Illustration: Aïda Amer/Axios

The sometimes militarized government response to nationwide protests following the killing of George Floyd has shone a light on the scope of the surveillance and enforcement apparatus that can be mobilized quickly against U.S. civilians.

The state of play: Since the protests began, extraordinary emergency authorities have been granted to the Drug Enforcement Agency to police demonstrators, including through “covert surveillance,” according to a DEA memo leaked to BuzzFeed.

Other agencies: Attorney General Bill Barr has mobilized a dizzying array of federal law enforcement agencies to police demonstrations in Washington and elsewhere.

  • This includes representatives of the “Secret Service, National Guard, Customs and Border Protection and U.S. Park Police ... Border Patrol, U.S. Immigration and Customs Enforcement, Transportation Security Administration, National Guard, Coast Guard, Federal Protective Service,” according to a Department of Homeland Security memo leaked to Yahoo News.
  • The New York City Police Department has even requested drones from the Coast Guard.

Even U.S. foreign intelligence agencies could be roped into the domestic turmoil.

  • As Jenna McLaughlin, Sean Naylor and I reported at Yahoo News, at a recent “virtual town hall,” employees of the Defense Intelligence Agency, which is primarily focused on military intelligence, raised concerns over word that a Defense Intelligence Agency task force was created to focus on the unrest.
  • According to sources, the DIA director denied any specific domestically focused task force but acknowledged that the agency was looking at any “foreign nexus” to the protests.
  • A DIA spokesperson told Yahoo News that the agency had created “an internal coordination group to respond to increased and appropriate Department requests for information” regarding the unrest.

The bottom line: Revelations of illegal surveillance of protesters and activists during the Vietnam War era created great scandal and upheaval and catalyzed many of today’s most important laws and prohibitions governing domestic intelligence-gathering. Now the test is whether the U.S. government unlearned that lesson in the decades since.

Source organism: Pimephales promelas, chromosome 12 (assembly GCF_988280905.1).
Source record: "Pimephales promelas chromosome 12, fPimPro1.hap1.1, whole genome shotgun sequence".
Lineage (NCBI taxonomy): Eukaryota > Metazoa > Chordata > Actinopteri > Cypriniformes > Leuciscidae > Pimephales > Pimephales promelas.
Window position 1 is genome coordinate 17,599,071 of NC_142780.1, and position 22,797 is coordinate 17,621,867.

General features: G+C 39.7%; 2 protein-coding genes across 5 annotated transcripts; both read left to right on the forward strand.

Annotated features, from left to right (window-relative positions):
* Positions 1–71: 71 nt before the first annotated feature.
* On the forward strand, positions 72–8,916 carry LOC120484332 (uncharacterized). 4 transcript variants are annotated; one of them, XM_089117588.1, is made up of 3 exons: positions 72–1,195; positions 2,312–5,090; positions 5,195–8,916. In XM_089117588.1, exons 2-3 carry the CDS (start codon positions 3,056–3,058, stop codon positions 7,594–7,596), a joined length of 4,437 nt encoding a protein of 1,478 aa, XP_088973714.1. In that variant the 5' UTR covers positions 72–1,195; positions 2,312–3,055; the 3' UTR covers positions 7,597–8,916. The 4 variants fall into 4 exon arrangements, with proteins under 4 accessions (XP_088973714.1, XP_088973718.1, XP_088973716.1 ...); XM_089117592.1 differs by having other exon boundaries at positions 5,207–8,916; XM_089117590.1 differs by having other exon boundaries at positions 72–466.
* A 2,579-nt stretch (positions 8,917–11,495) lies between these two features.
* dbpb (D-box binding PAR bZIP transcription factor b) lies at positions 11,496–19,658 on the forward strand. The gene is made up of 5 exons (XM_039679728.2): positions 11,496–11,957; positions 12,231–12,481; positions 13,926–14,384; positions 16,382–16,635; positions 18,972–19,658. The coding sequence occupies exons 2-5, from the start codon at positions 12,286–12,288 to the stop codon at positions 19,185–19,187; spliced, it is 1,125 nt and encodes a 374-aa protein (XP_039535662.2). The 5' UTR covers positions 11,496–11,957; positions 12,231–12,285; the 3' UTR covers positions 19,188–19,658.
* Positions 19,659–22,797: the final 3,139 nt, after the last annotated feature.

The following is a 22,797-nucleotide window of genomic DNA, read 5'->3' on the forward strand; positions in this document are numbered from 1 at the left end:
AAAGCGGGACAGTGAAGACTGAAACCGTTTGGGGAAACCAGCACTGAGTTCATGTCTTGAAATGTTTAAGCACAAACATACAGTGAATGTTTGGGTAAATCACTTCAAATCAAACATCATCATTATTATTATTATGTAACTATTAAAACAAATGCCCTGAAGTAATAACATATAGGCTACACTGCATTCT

• What to watch: On Tuesday, 35 House Democrats sent law enforcement agencies a letter demanding an end to protest surveillance.

Go deeper

Read: Whistleblower says officials considered using "heat ray" on D.C. protesters

Trump walking back to the White House after standing for photos outside St John's Episcopal church across from Lafayette Square on June 1. Photo: Brendan Smialowski/AFP via Getty Images

Federal officials stockpiled ammunition at the D.C Armory and sought crowd control devices before law enforcement forcibly cleared protesters from Lafayette Square in June, a whistleblower said in written submissions to Congress.

Why it matters: D.C. National Guard Maj. Adam DeMarco's testimony is a part of a congressional investigation into law enforcement's use of force against demonstrators protesting George Floyd's death in the square.

Bill Clinton slams McConnell and Trump: "Their first value is power"

Former President Bill Clinton on Sunday called Senate Majority Leader Mitch McConnell's (R-Ky.) vow to fill Ruth Bader Ginsburg's vacant Supreme Court seat before the next presidential inauguration "superficially hypocritical."

The big picture: Clinton, who nominated Ginsburg to the court in 1993, declined to say whether he thinks Democrats should respond by adding more justices if they take back the Senate and the White House in November. Instead, he called on Republicans to "remember the example Abraham Lincoln set" by not confirming a justice in an election year.

Pelosi: Trump wants to "crush" ACA with Ginsburg replacement

House Speaker Nancy Pelosi said on ABC's "This Week" on Sunday that President Trump is rushing to replace the late Supreme Court Justice Ruth Bader Ginsburg because he "wants to crush the Affordable Care Act."

Why it matters: Pelosi wants to steer the conversation around the potential Ginsburg replacement to health care, which polls show is a top issue for voters, especially amid the coronavirus pandemic. The Trump administration has urged the courts to strike down the law, and with it, protections for millions with pre-existing conditions.